Senior members of staff at the Information Commissioner’s Office (ICO) have ‘concerns’ over potential changes to the Freedom of Information Act.
Deputy Information Commissioner Graham Smith said he believes that any planned changes will not be easily passed by the government and that he would have concerns if exemptions were “tinkered” with.
The comments come in light of Michael Gove, the Justice Secretary, saying that he wants to “review” the FOI Act and make changes to the process, which campaigners have called a “two-pronged attack”.
“We won’t necessarily oppose things, what our job is to do is to draw attention to the practical impact and the impact on transparency of any proposals,” Smith said.
“Whether it is a net benefit or a net loss to transparency. At the end of the day the government is the government and now we have a majority government we have to apply the law as is passed by parliament.”
Despite Gove’s announcements to parliament the ICO has not been told of any impending changes to the legislation. A letter the office wrote to Gove, once he had been appointed to the position in the Ministry of Justice, has yet to be responded to.
Smith said that the amount of people that have used FOI in the last 10 years will mean that any changes which would negatively impact the access to information would be vocally opposed by the legislation’s supporters.
“My own view is that I don’t think that any changes to try and restrict FOI will be able to be passed lightly, because I think FOI is now so established in the public administration, there’s been so much information released for the benefit of the public and the users of FOI come from such a wide-spectrum that there could not silently be a loss of transparency. We will have to see what comes from the government.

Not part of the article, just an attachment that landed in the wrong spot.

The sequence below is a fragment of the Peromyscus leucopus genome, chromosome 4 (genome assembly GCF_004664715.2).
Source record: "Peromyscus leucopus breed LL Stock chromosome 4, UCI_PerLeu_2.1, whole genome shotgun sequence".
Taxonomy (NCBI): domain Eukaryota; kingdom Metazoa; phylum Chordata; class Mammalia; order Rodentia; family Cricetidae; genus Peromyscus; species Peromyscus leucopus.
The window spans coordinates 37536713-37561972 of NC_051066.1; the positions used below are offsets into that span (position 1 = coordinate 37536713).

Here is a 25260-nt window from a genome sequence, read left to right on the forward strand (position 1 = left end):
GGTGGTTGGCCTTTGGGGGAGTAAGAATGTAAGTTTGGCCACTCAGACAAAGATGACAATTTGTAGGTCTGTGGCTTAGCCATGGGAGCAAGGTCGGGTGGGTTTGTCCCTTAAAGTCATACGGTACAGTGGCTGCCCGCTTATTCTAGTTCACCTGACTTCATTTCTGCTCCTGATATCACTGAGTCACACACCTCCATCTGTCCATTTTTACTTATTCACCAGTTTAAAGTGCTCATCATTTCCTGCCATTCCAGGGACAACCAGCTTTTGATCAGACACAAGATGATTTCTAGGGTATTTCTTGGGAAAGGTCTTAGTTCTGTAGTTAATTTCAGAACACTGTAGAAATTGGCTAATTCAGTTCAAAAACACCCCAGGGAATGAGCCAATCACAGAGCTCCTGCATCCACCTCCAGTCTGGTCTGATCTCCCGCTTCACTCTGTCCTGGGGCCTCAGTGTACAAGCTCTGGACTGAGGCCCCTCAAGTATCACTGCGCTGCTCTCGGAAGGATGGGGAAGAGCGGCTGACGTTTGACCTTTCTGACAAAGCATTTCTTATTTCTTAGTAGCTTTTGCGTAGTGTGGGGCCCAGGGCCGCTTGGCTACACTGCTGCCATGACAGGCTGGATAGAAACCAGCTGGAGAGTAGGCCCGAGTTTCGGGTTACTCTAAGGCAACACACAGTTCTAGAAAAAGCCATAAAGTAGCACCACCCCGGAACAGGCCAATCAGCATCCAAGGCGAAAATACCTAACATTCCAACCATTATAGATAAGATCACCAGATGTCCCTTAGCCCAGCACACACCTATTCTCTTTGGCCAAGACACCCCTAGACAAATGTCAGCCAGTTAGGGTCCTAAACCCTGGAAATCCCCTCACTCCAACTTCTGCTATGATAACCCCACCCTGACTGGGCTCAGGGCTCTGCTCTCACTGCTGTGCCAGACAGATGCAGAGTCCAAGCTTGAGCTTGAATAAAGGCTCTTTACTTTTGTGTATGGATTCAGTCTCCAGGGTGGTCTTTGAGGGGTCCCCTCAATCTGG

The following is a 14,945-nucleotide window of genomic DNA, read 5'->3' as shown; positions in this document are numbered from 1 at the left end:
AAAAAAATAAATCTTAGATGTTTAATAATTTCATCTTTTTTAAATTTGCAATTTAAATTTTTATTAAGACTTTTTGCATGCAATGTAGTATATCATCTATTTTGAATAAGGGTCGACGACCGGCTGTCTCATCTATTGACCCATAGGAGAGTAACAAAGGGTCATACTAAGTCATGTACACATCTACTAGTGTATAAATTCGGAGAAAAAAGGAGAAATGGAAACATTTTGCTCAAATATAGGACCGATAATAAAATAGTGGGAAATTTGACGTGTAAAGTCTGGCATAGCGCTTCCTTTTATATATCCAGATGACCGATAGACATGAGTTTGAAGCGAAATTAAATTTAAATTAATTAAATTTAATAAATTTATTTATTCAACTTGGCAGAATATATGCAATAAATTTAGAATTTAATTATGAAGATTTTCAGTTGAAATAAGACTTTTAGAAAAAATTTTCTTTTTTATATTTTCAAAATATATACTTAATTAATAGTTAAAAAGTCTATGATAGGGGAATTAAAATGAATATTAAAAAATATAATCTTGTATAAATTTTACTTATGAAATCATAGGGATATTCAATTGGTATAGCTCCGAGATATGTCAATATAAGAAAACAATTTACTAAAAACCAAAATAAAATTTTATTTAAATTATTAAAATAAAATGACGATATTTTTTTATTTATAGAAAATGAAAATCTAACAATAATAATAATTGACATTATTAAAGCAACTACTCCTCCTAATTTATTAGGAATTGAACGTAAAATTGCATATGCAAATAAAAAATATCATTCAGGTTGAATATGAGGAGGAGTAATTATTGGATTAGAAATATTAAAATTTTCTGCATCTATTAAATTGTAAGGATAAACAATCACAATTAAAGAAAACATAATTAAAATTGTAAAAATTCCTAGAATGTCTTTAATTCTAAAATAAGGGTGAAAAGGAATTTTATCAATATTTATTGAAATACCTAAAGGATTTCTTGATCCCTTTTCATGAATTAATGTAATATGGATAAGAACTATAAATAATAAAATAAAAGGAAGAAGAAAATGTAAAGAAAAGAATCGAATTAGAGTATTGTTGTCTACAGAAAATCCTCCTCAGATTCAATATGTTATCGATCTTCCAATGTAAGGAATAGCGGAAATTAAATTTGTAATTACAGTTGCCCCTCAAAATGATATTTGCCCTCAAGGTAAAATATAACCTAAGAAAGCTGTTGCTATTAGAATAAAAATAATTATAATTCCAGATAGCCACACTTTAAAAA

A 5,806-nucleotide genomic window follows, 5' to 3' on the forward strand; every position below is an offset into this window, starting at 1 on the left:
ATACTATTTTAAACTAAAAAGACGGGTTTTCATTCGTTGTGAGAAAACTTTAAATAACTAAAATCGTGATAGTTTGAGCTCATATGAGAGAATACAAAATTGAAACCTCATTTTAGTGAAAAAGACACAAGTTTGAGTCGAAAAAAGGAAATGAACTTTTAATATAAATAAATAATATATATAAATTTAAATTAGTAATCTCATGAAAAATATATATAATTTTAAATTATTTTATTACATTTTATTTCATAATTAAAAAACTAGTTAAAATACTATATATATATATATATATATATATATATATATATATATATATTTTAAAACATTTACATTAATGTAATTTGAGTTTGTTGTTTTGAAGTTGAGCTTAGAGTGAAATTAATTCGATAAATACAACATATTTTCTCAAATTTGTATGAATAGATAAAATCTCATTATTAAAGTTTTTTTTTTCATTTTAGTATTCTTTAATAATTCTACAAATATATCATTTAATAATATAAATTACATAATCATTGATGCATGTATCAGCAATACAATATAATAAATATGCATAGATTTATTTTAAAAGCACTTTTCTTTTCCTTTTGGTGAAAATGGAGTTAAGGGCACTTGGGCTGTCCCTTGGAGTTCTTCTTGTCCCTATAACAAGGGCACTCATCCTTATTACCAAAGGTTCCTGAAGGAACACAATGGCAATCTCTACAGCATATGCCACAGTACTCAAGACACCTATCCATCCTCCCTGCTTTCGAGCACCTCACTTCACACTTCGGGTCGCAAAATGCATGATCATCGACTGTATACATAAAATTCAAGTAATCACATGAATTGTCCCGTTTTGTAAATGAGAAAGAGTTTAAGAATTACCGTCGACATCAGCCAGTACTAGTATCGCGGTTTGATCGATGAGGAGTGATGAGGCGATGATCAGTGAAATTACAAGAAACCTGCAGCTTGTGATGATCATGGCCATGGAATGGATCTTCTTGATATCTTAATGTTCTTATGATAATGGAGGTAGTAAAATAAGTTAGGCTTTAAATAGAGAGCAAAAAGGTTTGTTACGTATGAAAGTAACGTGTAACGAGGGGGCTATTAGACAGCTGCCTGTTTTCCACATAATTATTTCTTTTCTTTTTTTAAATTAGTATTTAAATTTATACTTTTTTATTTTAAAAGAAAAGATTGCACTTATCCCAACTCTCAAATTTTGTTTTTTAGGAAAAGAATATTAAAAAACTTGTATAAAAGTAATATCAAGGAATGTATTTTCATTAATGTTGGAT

Smith said that there were a lot of things that were “left in the air” from the government’s response to the Justice Committee’s review of the FOI Act in 2012.
At the time the government said it was considering cutting down the “burden” that FOI placed on public authorities and this included the impact that “industrial requesters”- who make lost of requests – have.
“There are things that the ICO argued for, like a clear limit on public interest test extensions, on the time taken from internal reviews, which we still see as being problems in the system which delay the disclosure of information,” Smith said after the ICO’s annual report launch last week.
“My own concern would be more that there may be exemptions which are either strengthened or tinkered with, I think the other thing as we see in the court cases is the distinct between the Environmental Information Regulations and the FOI regime.
“The Supreme Court and the Court of Appeal in different cases have highlighted the difference in those regimes and the impact that the EIRs are based on European Directives so it will be interesting to see what developments are made in that area.”